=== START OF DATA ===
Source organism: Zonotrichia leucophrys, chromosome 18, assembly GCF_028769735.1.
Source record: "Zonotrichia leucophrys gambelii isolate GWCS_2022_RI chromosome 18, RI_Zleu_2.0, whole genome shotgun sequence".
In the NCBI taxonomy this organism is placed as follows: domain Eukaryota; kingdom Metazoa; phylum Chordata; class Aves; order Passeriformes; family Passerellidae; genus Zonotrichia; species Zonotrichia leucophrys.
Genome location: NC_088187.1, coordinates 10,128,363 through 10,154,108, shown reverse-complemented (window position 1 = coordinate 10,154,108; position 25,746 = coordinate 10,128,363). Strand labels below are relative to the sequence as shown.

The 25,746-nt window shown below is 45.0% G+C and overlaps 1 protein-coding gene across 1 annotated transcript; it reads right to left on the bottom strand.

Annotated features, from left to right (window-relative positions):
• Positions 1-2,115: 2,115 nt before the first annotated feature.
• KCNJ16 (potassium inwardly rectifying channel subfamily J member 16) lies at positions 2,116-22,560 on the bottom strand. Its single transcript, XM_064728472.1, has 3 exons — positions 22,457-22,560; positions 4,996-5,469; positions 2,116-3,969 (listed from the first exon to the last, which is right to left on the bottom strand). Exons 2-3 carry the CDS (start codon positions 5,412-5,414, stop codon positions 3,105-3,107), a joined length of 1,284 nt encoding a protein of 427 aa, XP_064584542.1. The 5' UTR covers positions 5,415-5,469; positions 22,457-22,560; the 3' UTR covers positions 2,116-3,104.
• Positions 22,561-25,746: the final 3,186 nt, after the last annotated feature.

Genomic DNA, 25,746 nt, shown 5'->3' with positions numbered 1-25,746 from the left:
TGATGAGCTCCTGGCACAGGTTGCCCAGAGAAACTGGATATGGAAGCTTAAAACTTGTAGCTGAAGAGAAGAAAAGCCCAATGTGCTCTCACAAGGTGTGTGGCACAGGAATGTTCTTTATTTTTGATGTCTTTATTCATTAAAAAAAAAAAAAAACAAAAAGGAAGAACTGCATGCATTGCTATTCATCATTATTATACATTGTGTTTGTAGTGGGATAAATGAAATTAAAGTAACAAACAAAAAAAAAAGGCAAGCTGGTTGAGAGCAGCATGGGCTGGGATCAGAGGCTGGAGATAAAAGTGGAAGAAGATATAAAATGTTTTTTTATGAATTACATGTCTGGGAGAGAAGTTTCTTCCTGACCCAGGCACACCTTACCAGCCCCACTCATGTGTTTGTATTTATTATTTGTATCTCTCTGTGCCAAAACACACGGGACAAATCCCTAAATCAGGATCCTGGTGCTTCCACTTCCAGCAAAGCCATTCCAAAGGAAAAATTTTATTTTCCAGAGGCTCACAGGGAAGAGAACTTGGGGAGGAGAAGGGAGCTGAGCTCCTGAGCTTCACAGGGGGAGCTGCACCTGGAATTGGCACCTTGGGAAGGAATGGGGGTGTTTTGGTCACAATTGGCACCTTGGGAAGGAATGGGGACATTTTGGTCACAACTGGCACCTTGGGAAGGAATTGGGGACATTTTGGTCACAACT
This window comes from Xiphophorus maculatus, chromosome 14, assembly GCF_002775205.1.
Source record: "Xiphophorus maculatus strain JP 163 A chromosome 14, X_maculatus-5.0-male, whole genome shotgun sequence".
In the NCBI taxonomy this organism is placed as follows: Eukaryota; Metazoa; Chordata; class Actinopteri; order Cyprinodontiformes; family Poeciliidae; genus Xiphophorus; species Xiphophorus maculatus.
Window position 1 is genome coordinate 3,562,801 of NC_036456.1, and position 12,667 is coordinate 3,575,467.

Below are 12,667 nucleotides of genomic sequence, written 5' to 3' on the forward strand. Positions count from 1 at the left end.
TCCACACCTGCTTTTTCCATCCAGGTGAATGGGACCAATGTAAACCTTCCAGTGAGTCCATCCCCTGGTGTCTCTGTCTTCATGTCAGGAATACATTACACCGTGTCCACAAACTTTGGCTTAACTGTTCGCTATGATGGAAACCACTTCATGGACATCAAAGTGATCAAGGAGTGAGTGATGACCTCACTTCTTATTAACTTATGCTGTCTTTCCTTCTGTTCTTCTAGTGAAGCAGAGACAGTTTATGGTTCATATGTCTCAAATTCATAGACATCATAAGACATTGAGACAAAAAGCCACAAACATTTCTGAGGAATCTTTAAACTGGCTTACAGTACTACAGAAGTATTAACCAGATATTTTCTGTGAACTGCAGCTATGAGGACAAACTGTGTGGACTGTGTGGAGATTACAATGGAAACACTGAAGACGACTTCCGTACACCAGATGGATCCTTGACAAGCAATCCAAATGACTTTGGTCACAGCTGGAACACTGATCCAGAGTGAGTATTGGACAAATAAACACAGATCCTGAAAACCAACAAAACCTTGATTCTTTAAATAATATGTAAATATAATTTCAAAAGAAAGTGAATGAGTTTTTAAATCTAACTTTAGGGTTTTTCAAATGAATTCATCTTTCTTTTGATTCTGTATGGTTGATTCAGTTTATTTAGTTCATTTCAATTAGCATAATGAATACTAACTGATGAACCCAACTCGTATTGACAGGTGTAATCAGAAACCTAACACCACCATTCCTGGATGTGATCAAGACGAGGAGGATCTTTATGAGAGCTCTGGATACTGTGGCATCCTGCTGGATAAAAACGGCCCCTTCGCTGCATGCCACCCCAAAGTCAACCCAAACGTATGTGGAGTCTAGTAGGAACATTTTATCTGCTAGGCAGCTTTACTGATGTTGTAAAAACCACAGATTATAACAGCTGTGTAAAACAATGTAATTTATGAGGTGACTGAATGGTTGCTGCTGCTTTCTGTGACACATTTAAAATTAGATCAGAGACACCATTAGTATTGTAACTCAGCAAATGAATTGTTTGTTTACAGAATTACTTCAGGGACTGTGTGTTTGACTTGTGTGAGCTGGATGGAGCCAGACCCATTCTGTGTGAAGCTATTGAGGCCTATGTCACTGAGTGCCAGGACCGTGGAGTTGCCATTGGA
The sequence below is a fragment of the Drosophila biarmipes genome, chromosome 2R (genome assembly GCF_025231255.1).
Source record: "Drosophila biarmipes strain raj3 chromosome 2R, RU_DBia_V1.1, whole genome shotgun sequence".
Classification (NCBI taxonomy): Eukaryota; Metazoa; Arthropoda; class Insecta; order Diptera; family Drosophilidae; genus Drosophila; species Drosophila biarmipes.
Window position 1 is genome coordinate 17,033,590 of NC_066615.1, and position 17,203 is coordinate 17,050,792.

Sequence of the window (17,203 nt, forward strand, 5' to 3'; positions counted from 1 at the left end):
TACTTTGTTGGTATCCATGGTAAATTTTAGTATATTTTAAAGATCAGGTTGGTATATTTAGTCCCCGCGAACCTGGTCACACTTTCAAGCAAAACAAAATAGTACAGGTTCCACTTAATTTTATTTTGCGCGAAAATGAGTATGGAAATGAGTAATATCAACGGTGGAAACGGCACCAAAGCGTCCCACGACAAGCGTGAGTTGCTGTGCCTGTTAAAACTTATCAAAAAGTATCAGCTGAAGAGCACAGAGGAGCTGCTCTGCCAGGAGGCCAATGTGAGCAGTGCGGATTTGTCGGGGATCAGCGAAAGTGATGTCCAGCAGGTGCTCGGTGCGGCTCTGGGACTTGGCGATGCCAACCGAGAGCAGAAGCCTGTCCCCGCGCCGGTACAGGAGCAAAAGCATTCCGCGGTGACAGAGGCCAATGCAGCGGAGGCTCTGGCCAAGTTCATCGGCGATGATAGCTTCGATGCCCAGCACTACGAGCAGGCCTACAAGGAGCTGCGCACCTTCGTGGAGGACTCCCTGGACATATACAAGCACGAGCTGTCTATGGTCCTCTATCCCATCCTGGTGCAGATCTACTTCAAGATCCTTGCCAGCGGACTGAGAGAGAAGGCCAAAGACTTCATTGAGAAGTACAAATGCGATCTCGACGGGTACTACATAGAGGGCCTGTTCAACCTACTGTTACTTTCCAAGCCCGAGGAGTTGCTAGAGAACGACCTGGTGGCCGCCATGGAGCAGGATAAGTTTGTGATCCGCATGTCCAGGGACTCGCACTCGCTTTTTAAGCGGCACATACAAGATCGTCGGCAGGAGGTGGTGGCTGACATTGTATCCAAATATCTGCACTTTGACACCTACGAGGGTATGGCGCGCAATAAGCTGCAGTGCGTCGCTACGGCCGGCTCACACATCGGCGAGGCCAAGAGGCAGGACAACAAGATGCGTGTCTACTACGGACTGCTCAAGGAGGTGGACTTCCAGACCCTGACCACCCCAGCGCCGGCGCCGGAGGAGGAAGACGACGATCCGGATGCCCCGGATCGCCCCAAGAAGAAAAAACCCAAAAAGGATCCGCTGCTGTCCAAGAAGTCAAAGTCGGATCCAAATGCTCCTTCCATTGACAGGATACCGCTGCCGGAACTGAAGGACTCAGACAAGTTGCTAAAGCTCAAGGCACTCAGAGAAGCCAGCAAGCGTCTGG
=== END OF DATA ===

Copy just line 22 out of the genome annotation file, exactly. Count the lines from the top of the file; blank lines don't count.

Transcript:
Sequence of the window (17,203 nt, forward strand, 5' to 3'; positions counted from 1 at the left end):